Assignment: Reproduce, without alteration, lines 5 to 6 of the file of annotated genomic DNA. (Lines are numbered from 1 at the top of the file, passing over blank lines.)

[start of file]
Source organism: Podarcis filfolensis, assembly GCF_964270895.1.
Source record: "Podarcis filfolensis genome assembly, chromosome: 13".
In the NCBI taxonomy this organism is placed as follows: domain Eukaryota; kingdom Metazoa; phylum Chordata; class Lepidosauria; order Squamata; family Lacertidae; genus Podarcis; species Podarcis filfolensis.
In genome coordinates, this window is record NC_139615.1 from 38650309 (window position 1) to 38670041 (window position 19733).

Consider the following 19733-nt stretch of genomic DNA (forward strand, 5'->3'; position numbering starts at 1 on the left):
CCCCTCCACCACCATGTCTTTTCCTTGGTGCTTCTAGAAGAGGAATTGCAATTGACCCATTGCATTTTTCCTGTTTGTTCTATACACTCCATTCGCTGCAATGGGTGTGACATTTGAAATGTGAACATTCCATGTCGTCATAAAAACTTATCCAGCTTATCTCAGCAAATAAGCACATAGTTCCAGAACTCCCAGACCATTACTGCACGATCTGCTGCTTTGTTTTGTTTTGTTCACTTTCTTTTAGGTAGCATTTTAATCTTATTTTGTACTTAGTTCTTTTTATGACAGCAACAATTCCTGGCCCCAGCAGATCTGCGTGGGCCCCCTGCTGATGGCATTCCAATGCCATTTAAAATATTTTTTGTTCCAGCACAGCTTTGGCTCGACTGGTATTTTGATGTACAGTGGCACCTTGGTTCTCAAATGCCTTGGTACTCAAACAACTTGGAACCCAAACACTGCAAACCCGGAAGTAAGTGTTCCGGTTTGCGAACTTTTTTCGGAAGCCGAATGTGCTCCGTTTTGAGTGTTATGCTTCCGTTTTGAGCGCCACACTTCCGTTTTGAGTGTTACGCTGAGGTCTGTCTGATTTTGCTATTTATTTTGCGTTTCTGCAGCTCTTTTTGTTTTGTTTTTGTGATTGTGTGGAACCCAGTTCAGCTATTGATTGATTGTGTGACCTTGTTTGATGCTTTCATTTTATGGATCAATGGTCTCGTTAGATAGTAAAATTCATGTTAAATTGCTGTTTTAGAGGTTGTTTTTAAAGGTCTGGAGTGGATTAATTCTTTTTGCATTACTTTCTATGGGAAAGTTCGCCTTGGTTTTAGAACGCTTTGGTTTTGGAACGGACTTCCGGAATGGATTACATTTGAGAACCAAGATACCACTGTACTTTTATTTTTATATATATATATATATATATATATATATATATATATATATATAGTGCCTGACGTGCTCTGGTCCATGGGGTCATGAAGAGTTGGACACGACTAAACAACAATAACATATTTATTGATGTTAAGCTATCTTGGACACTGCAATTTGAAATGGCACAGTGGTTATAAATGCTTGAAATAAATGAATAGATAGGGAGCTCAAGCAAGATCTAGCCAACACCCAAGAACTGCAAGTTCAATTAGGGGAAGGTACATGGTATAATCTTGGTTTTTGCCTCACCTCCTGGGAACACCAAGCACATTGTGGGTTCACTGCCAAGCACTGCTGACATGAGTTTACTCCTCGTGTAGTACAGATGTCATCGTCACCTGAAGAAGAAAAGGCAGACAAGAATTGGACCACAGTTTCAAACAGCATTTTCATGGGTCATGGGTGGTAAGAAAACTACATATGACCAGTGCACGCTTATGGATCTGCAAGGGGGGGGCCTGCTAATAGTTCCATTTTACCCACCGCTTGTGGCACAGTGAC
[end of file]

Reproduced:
Consider the following 19733-nt stretch of genomic DNA (forward strand, 5'->3'; position numbering starts at 1 on the left):
CCCCTCCACCACCATGTCTTTTCCTTGGTGCTTCTAGAAGAGGAATTGCAATTGACCCATTGCATTTTTCCTGTTTGTTCTATACACTCCATTCGCTGCAATGGGTGTGACATTTGAAATGTGAACATTCCATGTCGTCATAAAAACTTATCCAGCTTATCTCAGCAAATAAGCACATAGTTCCAGAACTCCCAGACCATTACTGCACGATCTGCTGCTTTGTTTTGTTTTGTTCACTTTCTTTTAGGTAGCATTTTAATCTTATTTTGTACTTAGTTCTTTTTATGACAGCAACAATTCCTGGCCCCAGCAGATCTGCGTGGGCCCCCTGCTGATGGCATTCCAATGCCATTTAAAATATTTTTTGTTCCAGCACAGCTTTGGCTCGACTGGTATTTTGATGTACAGTGGCACCTTGGTTCTCAAATGCCTTGGTACTCAAACAACTTGGAACCCAAACACTGCAAACCCGGAAGTAAGTGTTCCGGTTTGCGAACTTTTTTCGGAAGCCGAATGTGCTCCGTTTTGAGTGTTATGCTTCCGTTTTGAGCGCCACACTTCCGTTTTGAGTGTTACGCTGAGGTCTGTCTGATTTTGCTATTTATTTTGCGTTTCTGCAGCTCTTTTTGTTTTGTTTTTGTGATTGTGTGGAACCCAGTTCAGCTATTGATTGATTGTGTGACCTTGTTTGATGCTTTCATTTTATGGATCAATGGTCTCGTTAGATAGTAAAATTCATGTTAAATTGCTGTTTTAGAGGTTGTTTTTAAAGGTCTGGAGTGGATTAATTCTTTTTGCATTACTTTCTATGGGAAAGTTCGCCTTGGTTTTAGAACGCTTTGGTTTTGGAACGGACTTCCGGAATGGATTACATTTGAGAACCAAGATACCACTGTACTTTTATTTTTATATATATATATATATATATATATATATATATATATATATATAGTGCCTGACGTGCTCTGGTCCATGGGGTCATGAAGAGTTGGACACGACTAAACAACAATAACATATTTATTGATGTTAAGCTATCTTGGACACTGCAATTTGAAATGGCACAGTGGTTATAAATGCTTGAAATAAATGAATAGATAGGGAGCTCAAGCAAGATCTAGCCAACACCCAAGAACTGCAAGTTCAATTAGGGGAAGGTACATGGTATAATCTTGGTTTTTGCCTCACCTCCTGGGAACACCAAGCACATTGTGGGTTCACTGCCAAGCACTGCTGACATGAGTTTACTCCTCGTGTAGTACAGATGTCATCGTCACCTGAAGAAGAAAAGGCAGACAAGAATTGGACCACAGTTTCAAACAGCATTTTCATGGGTCATGGGTGGTAAGAAAACTACATATGACCAGTGCACGCTTATGGATCTGCAAGGGGGGGGCCTGCTAATAGTTCCATTTTACCCACCGCTTGTGGCACAGTGAC